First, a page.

Mayor Bloomberg held a news conference on Wednesday to announce that New York City crime was down in 2011, despite statistics saying that major crime in the city has slightly risen .04 percent.
In the rather perplexing announcement the mayor attributed the uptick to the inclusion of a new crime, strangulation, used to determine the city's overall crime rate. According to The New York Times, the adjustment in classification was made in 2010 and defined strangulation in the first-and-second degree to be felonies, with third-degree strangulation classified as a misdemeanor.
Bloomberg said that had the formula not been modified to include strangulation as a felony, overall crime would have dropped by 1.2 percent and 2011 would have been the 21st consecutive year in which major felonies had declined. But because of the change in law, felony assaults saw a significant 7.6 percent increase.
Despite tough fiscal times, New York's frontline public safety agencies - the NYPD and the FDNY - continue to keep our city safer than in any time in recorded history...Their successes are a major reason why our population is at a record high and growing, our life-expectancy has surged, an all-time high of more than 50 million people will have visited our city during 2011 and businesses continue to open and expand in our city.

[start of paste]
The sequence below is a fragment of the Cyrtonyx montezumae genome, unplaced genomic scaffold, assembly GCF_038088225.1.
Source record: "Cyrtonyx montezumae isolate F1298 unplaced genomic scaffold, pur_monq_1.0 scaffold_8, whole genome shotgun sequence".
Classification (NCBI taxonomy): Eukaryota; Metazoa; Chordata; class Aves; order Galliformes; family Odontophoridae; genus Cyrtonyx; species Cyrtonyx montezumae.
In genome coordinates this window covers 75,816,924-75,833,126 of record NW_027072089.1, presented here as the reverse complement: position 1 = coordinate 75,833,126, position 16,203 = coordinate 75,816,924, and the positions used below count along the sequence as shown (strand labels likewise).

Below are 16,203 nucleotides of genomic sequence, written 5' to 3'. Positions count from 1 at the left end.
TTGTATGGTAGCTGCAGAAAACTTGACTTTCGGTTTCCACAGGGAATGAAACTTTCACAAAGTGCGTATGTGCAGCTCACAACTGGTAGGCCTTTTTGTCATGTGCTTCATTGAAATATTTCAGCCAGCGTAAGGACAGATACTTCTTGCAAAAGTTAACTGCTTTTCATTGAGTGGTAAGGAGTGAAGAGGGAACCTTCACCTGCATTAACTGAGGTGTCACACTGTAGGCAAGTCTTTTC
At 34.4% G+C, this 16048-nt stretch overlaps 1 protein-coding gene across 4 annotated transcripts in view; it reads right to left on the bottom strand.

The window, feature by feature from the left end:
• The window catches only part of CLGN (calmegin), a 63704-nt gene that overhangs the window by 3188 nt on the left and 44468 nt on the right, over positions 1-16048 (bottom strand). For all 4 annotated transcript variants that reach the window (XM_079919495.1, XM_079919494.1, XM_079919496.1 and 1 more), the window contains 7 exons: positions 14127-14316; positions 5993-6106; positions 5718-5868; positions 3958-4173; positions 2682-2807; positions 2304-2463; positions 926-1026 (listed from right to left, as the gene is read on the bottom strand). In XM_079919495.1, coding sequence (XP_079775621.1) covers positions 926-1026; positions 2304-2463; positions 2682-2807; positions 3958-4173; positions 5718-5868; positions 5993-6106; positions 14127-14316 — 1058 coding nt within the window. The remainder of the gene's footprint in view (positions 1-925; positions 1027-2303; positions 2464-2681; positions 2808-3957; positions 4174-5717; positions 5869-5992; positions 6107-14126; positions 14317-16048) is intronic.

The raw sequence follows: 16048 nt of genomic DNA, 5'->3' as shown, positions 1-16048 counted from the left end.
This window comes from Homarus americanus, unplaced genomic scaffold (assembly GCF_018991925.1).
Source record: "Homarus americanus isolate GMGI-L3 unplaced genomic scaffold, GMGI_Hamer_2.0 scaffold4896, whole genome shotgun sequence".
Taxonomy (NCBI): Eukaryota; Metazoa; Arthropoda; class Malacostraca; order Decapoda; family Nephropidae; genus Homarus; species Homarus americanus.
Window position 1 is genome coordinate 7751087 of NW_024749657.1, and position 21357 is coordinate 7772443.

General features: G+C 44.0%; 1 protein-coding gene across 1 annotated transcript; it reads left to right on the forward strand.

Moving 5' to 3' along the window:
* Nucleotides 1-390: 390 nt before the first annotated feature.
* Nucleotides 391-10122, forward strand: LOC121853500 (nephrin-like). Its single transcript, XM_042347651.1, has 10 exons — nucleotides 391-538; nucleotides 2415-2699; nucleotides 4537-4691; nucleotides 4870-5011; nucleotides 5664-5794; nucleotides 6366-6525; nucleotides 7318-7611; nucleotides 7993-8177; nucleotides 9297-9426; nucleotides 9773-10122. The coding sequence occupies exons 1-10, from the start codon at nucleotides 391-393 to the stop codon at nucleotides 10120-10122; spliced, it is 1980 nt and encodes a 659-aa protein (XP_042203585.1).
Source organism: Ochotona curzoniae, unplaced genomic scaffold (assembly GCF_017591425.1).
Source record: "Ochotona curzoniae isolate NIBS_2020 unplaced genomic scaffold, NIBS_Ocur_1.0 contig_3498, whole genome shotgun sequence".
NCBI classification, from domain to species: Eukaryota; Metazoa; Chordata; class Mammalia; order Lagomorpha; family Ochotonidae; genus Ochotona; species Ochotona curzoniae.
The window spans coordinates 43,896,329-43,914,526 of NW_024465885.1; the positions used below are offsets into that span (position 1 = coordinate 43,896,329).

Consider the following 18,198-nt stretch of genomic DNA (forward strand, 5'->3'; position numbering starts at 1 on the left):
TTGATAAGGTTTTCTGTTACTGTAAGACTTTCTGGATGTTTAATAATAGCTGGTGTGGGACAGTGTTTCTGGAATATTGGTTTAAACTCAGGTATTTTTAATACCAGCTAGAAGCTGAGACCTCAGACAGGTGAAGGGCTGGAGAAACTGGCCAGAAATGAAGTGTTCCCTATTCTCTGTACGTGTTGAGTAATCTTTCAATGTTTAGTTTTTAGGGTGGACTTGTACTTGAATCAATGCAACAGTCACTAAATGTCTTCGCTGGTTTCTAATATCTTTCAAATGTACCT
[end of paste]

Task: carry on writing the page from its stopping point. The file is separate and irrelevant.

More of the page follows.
Other positive statistics included a 5 percent decrease in homicides and the number of fatalities resulting from fires was the second lowest since 1916.
Police Commissioner Ray Kelly was also present during Wednesday's press conference. He said the mayor had accredited police work to the direct reason behind the "dramatic, Guinness Book of Records" reduction in crime over the past two decades.
Correction: This article previously and misleadingly called the Mayor's announcement "perplexing." It is not. if you count crime the same way in 2010 and 2011, crime is down in 2011.
SUBSCRIBE AND FOLLOW
Get top stories and blog posts emailed to me each day. Newsletters may offer personalized content or advertisements.Learn more